I believe that Michael has never had a central part or core – that his development was such as there never was a “me” at any point – his soul/spirit was never a whole that split. Instead, I believe he actually grew from day one as a multiple. (Michael – Am I right about this?) If that is the case, then “staying present” is trying to force a unity that has never existed, which could explain why staying present is wrong for him.

Does this sound like a reasonable theory? Or am I off the mark?

Photo credit: Lynda Bernhardt

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I just had an epiphany which might explain some of why I am feeling so exhausted. I think I am in a phase of restructuring. It’s going on all around me, but I also suspect that this is also a metaphor for what is going on inside of me.

The epiphany came to me as I was working. As I have shared before, I work as an adjunct online college instructor. We had a new curriculum put into place a few months ago. It took a lot of work to restructure all of my materials to adapt to all of the changes. Sadly, the new curriculum appears to have been rushed through and doesn’t make logical sense. This is not just my opinion – multiple faculty are having the same issues in the same places.

I took a step back and examined the course from a global perspective. I thought about the course objectives and how best to cover those objectives. The result was another massive restructuring of the curriculum. I am still covering all of the same material, but now the students are set up for success. I am completing the first week with the new curriculum, and so far, so good. I am already seeing improvements, and I am excited about the long-term implications of all of the hard work that I have done.

It was exhausting to overhaul a curriculum twice. This took a lot of time and energy, but I was willing to invest the time and energy because the end result was going to be better growth for the students.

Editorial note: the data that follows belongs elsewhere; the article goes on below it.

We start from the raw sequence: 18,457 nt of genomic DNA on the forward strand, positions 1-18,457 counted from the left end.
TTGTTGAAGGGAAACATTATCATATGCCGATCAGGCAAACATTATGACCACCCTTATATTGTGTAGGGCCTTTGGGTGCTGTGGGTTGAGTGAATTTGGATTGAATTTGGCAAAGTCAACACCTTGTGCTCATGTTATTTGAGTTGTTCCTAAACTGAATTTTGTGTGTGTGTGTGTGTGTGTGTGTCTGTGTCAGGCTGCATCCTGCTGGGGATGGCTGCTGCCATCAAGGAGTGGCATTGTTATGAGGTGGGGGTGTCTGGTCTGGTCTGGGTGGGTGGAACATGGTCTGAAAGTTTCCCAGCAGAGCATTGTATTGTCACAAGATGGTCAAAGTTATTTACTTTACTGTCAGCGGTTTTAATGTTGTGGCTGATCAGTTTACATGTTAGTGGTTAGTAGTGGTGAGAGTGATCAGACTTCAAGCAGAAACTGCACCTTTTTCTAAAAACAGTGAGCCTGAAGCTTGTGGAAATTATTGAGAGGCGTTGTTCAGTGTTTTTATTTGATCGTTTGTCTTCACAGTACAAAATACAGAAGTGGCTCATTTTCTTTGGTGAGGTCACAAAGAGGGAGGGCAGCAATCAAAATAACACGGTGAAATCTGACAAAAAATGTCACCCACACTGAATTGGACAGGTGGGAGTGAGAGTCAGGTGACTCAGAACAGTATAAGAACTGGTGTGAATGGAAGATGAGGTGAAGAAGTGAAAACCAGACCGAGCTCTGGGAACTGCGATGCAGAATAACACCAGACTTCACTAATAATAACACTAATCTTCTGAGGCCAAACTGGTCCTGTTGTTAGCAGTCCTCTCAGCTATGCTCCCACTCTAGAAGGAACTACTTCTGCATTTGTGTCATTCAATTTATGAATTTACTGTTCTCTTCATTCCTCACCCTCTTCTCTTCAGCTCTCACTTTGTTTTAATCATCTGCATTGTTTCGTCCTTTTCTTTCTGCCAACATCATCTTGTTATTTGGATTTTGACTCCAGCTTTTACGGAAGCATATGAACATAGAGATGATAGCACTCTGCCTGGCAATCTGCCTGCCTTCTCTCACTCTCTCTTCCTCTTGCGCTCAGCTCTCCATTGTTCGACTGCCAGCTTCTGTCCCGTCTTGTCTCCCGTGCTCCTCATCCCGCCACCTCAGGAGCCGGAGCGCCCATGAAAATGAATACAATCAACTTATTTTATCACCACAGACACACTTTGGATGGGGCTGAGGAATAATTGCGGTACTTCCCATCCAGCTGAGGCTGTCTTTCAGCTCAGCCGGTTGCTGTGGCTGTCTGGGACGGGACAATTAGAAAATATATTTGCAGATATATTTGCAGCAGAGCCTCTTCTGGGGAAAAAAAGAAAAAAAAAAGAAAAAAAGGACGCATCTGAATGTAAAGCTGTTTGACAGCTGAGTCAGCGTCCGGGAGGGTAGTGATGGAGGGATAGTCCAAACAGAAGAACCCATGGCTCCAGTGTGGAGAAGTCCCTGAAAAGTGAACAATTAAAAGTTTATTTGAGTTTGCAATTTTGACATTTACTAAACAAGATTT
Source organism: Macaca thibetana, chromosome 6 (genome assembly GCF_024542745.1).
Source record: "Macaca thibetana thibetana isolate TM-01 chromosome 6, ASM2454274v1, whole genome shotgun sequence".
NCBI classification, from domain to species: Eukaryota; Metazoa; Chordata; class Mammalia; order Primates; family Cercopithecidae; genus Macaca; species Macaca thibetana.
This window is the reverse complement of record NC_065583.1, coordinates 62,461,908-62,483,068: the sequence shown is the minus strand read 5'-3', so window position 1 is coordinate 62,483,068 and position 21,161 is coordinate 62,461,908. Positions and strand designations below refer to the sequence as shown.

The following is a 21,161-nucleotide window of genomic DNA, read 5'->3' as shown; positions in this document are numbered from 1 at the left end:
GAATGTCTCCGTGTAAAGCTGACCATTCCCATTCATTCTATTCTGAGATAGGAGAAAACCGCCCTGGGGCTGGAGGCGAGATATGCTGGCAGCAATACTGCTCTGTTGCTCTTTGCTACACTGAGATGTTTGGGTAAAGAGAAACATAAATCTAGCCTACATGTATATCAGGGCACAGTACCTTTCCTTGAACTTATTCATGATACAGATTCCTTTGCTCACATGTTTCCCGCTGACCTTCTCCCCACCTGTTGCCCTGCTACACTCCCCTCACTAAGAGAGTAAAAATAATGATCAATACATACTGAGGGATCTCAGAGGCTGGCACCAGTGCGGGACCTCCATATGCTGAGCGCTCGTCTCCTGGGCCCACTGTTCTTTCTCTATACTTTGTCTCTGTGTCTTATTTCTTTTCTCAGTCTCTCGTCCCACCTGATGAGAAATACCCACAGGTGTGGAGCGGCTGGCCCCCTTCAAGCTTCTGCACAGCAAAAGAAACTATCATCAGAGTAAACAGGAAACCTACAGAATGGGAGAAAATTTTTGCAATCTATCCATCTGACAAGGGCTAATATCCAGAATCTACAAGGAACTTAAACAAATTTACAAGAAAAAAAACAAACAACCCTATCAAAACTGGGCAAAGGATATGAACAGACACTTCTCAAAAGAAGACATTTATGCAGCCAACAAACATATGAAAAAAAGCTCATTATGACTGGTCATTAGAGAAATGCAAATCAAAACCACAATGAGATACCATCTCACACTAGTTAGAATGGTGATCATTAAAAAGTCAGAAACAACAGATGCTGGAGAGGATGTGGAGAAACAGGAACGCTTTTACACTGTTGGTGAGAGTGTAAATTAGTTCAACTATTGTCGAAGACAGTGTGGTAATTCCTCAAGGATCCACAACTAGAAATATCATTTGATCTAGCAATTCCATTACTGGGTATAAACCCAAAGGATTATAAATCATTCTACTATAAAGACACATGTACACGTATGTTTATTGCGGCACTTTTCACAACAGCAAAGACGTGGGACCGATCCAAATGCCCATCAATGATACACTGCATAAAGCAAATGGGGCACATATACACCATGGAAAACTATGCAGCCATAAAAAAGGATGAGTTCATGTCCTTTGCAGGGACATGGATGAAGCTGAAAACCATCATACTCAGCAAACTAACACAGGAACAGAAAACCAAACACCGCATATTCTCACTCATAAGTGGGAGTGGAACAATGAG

I had an aha moment that I see this pattern repeating in other areas of my life. My husband has reached a place of not being able to continue “as is” in his professional life. He is in the process (with my support) of restructuring his professional life in a way that works better for him.

I am working closely with another restructuring project as part of a committee. It is so much work to do right now, but the restructuring is necessary. I can see how great things will happen at the end of the project, but being in the middle of the project is daunting.

It occurred to me that perhaps it is not a coincidence that I am involved in so much restructuring in my day-to-day life. Perhaps this is a metaphor for the restructuring going on inside of myself. In all of these day-to-day situations, I am willing to invest the time, even though the work can be draining, because I can see the big picture of a great harvest at the end. I need to apply that same viewpoint to the restructuring that is going on inside of me.

Photo credit: Hekatekris

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I have been trying to convey an important concept, but I am clearly using the wrong words because I keep having to explain what I mean. The phrase I have been using is “farther along in healing,” which at least some readers are hearing as comparing the mile marker I have reached to the mile marker that someone else has reached. That’s not what I mean, and I can understand why believing that is my intent would frustrate someone else. So, let’s work together to come up with better terminology to explain the concept I am trying to convey.

Some of this is repeated from a comment I posted to a reader, so if you get deja vu while reading it, that would be why.

When I started l healing from child abuse, I wrestled with the following questions:

  • Was I abused at all?
  • Was the abuse really “that bad?”
  • Does what I experience qualify as abuse or as a particular type of abuse (physical, ritual, sexual, emotional, etc.)?
  • Can I survive the healing process?
  • Is healing from child abuse really possible?

Different child abuse survivors might wrestle with one, a few, or all of these questions, or they might wrestle with completely different questions that fall under the same umbrella. This category is what I have been defining as “earlier” in healing. One survivor might work through these issues in a few months while another might take decades. My guess is that for most survivors, processing these questions probably takes years. At least, that was my own personal experience.

The second category, which I have been calling “farther along in healing,” encompasses child abuse survivors who have resolved most or all of these questions. I no longer doubt that I was abused. I recognize that the abuse was “that bad.” I have settled on the labels that work for me (and in some cases have decided that a label is irrelevant), and I know at a heart level that the healing process is survivable.